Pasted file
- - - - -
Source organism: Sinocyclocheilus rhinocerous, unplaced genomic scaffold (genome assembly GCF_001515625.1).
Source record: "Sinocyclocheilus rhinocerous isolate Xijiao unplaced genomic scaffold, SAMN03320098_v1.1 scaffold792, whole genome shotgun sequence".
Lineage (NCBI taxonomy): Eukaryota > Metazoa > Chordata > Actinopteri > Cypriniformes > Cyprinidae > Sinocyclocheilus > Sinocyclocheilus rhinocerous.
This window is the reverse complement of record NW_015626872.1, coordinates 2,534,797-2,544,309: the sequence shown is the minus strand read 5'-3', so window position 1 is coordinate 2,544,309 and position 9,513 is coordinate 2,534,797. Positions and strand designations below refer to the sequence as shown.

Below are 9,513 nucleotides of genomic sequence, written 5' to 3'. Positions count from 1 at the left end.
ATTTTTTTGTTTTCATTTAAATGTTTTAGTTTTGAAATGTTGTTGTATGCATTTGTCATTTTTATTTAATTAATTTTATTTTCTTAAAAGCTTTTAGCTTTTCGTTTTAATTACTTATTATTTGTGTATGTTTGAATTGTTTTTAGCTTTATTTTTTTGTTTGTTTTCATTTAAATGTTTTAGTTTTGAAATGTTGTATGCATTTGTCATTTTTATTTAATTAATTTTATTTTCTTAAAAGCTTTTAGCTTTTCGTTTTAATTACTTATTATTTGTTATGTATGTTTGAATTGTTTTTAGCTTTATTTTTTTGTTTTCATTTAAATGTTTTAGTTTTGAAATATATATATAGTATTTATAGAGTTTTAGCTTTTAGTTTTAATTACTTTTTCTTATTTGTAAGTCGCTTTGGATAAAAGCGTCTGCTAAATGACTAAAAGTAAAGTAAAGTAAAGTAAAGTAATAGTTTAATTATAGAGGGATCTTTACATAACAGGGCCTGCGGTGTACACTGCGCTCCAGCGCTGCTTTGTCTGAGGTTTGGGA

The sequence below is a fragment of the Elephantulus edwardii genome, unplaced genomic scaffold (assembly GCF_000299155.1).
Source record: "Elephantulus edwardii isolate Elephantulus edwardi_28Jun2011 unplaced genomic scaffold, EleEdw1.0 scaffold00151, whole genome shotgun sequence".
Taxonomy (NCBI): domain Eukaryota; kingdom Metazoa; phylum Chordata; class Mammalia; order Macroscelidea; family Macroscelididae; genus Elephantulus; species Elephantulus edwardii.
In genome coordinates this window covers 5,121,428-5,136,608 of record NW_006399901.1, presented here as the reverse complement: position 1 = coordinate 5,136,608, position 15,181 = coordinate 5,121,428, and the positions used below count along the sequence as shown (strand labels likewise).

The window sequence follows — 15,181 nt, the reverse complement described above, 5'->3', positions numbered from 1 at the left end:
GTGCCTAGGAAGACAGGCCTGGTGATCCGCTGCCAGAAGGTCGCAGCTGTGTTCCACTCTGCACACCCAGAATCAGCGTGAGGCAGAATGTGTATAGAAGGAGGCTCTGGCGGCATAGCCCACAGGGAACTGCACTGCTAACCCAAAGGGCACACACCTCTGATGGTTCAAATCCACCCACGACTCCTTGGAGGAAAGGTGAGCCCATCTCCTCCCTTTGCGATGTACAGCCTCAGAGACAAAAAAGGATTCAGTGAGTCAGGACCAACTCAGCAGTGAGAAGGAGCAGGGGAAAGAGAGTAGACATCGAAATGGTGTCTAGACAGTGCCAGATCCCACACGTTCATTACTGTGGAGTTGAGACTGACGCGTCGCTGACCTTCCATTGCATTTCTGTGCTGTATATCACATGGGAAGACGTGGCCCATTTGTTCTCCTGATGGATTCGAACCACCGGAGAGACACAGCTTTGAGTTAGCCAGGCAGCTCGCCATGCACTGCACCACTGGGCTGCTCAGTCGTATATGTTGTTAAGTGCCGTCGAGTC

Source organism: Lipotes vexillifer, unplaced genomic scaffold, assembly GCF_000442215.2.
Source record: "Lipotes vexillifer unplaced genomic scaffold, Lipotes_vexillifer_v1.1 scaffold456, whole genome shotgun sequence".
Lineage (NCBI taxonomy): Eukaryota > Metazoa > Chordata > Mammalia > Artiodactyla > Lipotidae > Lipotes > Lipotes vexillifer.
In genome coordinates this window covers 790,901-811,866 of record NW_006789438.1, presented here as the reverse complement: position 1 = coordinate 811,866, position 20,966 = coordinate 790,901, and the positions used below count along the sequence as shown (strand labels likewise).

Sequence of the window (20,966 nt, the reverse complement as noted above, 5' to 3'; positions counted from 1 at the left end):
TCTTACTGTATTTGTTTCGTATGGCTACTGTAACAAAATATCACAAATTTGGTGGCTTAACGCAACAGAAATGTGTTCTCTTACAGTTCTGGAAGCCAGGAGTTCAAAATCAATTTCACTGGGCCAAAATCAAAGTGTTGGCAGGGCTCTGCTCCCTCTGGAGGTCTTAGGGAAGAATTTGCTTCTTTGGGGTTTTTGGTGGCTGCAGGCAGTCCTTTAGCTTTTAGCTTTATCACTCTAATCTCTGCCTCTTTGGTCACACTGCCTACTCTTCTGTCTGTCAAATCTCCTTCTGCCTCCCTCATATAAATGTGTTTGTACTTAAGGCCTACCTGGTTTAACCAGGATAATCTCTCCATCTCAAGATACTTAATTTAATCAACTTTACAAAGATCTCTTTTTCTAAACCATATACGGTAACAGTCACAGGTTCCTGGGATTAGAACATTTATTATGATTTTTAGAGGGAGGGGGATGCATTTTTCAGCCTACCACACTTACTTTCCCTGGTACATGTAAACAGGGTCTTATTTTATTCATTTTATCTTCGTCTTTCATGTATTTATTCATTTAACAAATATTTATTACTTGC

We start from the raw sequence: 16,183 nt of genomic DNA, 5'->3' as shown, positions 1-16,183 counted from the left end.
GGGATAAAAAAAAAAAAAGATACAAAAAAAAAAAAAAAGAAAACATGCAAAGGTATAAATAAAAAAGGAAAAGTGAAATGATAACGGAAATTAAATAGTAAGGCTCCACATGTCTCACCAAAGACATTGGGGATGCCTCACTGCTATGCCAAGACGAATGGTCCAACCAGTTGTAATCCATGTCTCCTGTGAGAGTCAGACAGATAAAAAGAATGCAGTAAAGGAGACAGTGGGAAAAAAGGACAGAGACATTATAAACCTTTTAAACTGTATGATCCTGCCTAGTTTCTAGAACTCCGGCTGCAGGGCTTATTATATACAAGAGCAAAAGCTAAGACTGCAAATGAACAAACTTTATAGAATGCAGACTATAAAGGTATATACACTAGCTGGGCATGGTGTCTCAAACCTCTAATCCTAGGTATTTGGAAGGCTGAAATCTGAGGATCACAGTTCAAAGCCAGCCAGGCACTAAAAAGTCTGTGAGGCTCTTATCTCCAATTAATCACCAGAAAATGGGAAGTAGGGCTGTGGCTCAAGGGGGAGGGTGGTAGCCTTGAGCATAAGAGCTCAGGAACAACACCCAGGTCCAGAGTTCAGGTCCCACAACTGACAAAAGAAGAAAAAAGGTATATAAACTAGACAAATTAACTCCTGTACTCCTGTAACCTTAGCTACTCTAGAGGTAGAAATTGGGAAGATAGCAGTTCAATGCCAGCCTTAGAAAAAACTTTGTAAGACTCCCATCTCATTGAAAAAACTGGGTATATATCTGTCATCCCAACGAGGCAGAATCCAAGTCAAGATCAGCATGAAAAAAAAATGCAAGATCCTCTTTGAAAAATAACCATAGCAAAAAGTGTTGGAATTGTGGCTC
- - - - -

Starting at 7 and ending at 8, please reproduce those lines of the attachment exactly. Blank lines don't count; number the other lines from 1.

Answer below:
The sequence below is a fragment of the Elephantulus edwardii genome, unplaced genomic scaffold (assembly GCF_000299155.1).
Source record: "Elephantulus edwardii isolate Elephantulus edwardi_28Jun2011 unplaced genomic scaffold, EleEdw1.0 scaffold00151, whole genome shotgun sequence".